Let it be known that I finished Dickens’ Great Expectations in time to discuss at the book group sponsored by my own office. I set aside a lot of other things along the way, but I continue to believe it was worth it for at least a couple of reasons. One, I could feel like I’d finished at least one thing on time in recent memory; and, two, I really did enjoy 500 pages of Dickens and his interweaving of so many thick characters.
Now I know firsthand at least one example of Dickens’ gift for throwing characters onto the stage and letting their independent stories interweave. I likened it to a giant, three-dimensional crossword puzzle, and the unfolding story became its solution. Obscure characters become pivotal, tying others together, while prominent characters fade and return in unexpected ways. Some, like Pumblechook’s bulbous head and fake intellect (think “pointed haired boss” of Dilbert), portray characters that are constant and reliable throughout the pages and years. Miss Havisham is similarly flat, but not in the way we think she is at the outset, as we continue to learn why her clocks are set to 20 minutes before 9 o’clock, why she misses a shoe, and why she primes Estella as she does. And Pip, with astute reflection about the world in parallel with his self-centeredness, changes in tone and awareness as he grows up, comes into wealth, falls out of it, comes into love, is thrown out of it, and faces death, criminality, cruelty, and ultimate kindness.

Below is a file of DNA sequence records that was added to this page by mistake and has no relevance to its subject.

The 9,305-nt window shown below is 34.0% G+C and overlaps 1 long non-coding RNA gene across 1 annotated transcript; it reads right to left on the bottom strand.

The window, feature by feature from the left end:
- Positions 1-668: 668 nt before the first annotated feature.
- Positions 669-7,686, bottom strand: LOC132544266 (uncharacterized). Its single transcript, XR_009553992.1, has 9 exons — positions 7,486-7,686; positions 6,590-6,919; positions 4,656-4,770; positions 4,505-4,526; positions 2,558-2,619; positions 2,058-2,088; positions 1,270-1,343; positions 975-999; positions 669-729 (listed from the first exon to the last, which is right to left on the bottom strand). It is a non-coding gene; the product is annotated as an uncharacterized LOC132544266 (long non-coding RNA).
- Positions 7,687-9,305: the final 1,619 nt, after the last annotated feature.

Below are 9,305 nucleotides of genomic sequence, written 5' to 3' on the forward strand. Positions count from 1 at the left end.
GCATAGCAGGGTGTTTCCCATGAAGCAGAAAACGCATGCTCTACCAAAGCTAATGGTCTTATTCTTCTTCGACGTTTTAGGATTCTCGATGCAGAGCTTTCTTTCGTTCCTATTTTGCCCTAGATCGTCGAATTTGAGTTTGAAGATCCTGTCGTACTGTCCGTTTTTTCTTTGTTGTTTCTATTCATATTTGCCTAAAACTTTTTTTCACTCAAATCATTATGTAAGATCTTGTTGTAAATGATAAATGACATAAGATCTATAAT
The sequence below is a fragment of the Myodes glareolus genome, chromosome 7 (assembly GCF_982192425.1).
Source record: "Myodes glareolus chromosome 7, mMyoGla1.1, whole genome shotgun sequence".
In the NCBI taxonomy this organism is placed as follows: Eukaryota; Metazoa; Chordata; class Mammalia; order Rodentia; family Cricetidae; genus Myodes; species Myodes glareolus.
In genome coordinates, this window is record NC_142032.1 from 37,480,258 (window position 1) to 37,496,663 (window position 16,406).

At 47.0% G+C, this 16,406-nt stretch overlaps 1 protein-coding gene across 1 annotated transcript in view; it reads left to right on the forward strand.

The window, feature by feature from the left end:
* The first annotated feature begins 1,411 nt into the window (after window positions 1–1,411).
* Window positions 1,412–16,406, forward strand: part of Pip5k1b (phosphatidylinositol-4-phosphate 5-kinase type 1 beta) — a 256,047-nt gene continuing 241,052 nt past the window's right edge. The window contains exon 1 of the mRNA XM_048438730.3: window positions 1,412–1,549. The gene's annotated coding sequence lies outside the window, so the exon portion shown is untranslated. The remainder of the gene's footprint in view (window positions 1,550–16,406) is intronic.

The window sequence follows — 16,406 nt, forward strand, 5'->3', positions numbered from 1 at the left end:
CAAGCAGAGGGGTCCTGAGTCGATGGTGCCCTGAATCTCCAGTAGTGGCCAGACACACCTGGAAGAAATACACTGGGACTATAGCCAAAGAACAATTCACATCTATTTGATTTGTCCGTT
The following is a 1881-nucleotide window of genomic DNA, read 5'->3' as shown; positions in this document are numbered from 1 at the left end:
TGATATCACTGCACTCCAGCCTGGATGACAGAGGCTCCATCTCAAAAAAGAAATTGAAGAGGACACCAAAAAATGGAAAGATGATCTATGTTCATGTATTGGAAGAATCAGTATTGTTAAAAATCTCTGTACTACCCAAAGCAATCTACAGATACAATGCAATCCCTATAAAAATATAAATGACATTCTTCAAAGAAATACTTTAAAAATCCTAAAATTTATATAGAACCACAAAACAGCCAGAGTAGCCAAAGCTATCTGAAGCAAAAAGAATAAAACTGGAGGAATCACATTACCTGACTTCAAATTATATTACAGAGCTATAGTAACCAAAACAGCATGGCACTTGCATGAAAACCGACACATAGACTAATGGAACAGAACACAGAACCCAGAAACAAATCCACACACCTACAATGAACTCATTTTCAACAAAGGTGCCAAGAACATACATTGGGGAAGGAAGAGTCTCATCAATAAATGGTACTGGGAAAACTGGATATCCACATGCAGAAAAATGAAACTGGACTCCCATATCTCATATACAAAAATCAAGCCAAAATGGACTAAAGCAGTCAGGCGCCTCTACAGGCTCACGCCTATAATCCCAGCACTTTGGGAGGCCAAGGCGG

What has struck me and perhaps stuck with me enough to proclaim that I can be a fan of Dickens is the fact that I experience Pumblechook and Havisham everyday, 150 years away from Dickens’ fantasy of characters. Estella breaks all our hearts, and we see ourselves in Pip even as we yell at him through the pages that he’s a fool for spending money, for deserting family, for assuming too much. Pip is us; Joe is who we wish we could be more like; and Pumblechook is that guy. I hate that guy.
Best of all, sitting down for lunch with my book group I felt strangely familiarized with the group of strangers and their salads. Short, tall, skinny, plump, we all talked about the text and those we met within its pages. An English professor sat next to a custodial staff sat next to a physicist sat next to a secretary who had pushed aside the chairs at the table in order to maneuver her wheelchair in between. We were, and are, ourselves a cast of characters that Dickens could have written about, all of different walks, status, and background. And so it struck me that Betty, who cleans the offices in the library, made the point that this book is a book about redemption, about having the opportunity to become who you are, in contrast to who others might make you out to be. It’s what we all hoped for Pip, and Joe, and Biddy; and it’s what we all hope for ourselves, sitting at the table to talk about a book that was scripted two centuries past.